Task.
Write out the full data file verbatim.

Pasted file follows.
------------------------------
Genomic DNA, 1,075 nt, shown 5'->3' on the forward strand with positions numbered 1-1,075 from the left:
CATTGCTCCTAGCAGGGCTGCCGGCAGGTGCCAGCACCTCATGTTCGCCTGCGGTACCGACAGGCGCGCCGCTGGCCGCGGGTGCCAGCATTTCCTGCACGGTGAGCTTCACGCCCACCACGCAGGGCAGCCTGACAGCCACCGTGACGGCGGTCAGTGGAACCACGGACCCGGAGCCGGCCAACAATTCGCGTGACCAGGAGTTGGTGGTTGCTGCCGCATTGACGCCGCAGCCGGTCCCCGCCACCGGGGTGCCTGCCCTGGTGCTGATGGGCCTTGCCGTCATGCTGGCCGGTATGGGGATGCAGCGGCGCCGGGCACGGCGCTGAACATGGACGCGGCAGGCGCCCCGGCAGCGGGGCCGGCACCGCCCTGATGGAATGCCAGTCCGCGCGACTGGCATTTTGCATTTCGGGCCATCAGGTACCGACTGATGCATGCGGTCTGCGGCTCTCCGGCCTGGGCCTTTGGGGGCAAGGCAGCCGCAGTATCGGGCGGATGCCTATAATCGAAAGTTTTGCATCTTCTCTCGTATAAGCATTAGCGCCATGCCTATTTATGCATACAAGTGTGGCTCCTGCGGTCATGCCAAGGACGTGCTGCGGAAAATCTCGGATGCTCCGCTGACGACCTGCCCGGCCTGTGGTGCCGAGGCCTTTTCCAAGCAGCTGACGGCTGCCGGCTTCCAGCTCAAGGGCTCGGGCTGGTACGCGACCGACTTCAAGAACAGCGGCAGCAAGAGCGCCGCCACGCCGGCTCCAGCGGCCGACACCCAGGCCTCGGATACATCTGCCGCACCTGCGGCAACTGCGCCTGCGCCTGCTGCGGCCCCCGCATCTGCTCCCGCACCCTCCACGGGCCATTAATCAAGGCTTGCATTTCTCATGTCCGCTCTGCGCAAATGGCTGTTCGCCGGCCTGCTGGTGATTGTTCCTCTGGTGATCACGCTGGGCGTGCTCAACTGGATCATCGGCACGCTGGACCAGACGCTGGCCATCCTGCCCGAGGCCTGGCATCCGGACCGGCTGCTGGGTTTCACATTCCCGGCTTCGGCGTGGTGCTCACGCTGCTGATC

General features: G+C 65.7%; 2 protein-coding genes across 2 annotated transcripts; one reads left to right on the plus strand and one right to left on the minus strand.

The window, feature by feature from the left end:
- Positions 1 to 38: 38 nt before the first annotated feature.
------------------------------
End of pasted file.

Genomic DNA, 1,075 nt, shown 5'->3' on the forward strand with positions numbered 1-1,075 from the left:
CATTGCTCCTAGCAGGGCTGCCGGCAGGTGCCAGCACCTCATGTTCGCCTGCGGTACCGACAGGCGCGCCGCTGGCCGCGGGTGCCAGCATTTCCTGCACGGTGAGCTTCACGCCCACCACGCAGGGCAGCCTGACAGCCACCGTGACGGCGGTCAGTGGAACCACGGACCCGGAGCCGGCCAACAATTCGCGTGACCAGGAGTTGGTGGTTGCTGCCGCATTGACGCCGCAGCCGGTCCCCGCCACCGGGGTGCCTGCCCTGGTGCTGATGGGCCTTGCCGTCATGCTGGCCGGTATGGGGATGCAGCGGCGCCGGGCACGGCGCTGAACATGGACGCGGCAGGCGCCCCGGCAGCGGGGCCGGCACCGCCCTGATGGAATGCCAGTCCGCGCGACTGGCATTTTGCATTTCGGGCCATCAGGTACCGACTGATGCATGCGGTCTGCGGCTCTCCGGCCTGGGCCTTTGGGGGCAAGGCAGCCGCAGTATCGGGCGGATGCCTATAATCGAAAGTTTTGCATCTTCTCTCGTATAAGCATTAGCGCCATGCCTATTTATGCATACAAGTGTGGCTCCTGCGGTCATGCCAAGGACGTGCTGCGGAAAATCTCGGATGCTCCGCTGACGACCTGCCCGGCCTGTGGTGCCGAGGCCTTTTCCAAGCAGCTGACGGCTGCCGGCTTCCAGCTCAAGGGCTCGGGCTGGTACGCGACCGACTTCAAGAACAGCGGCAGCAAGAGCGCCGCCACGCCGGCTCCAGCGGCCGACACCCAGGCCTCGGATACATCTGCCGCACCTGCGGCAACTGCGCCTGCGCCTGCTGCGGCCCCCGCATCTGCTCCCGCACCCTCCACGGGCCATTAATCAAGGCTTGCATTTCTCATGTCCGCTCTGCGCAAATGGCTGTTCGCCGGCCTGCTGGTGATTGTTCCTCTGGTGATCACGCTGGGCGTGCTCAACTGGATCATCGGCACGCTGGACCAGACGCTGGCCATCCTGCCCGAGGCCTGGCATCCGGACCGGCTGCTGGGTTTCACATTCCCGGCTTCGGCGTGGTGCTCACGCTGCTGATC

General features: G+C 65.7%; 2 protein-coding genes across 2 annotated transcripts; one reads left to right on the plus strand and one right to left on the minus strand.

The window, feature by feature from the left end:
- Positions 1 to 38: 38 nt before the first annotated feature.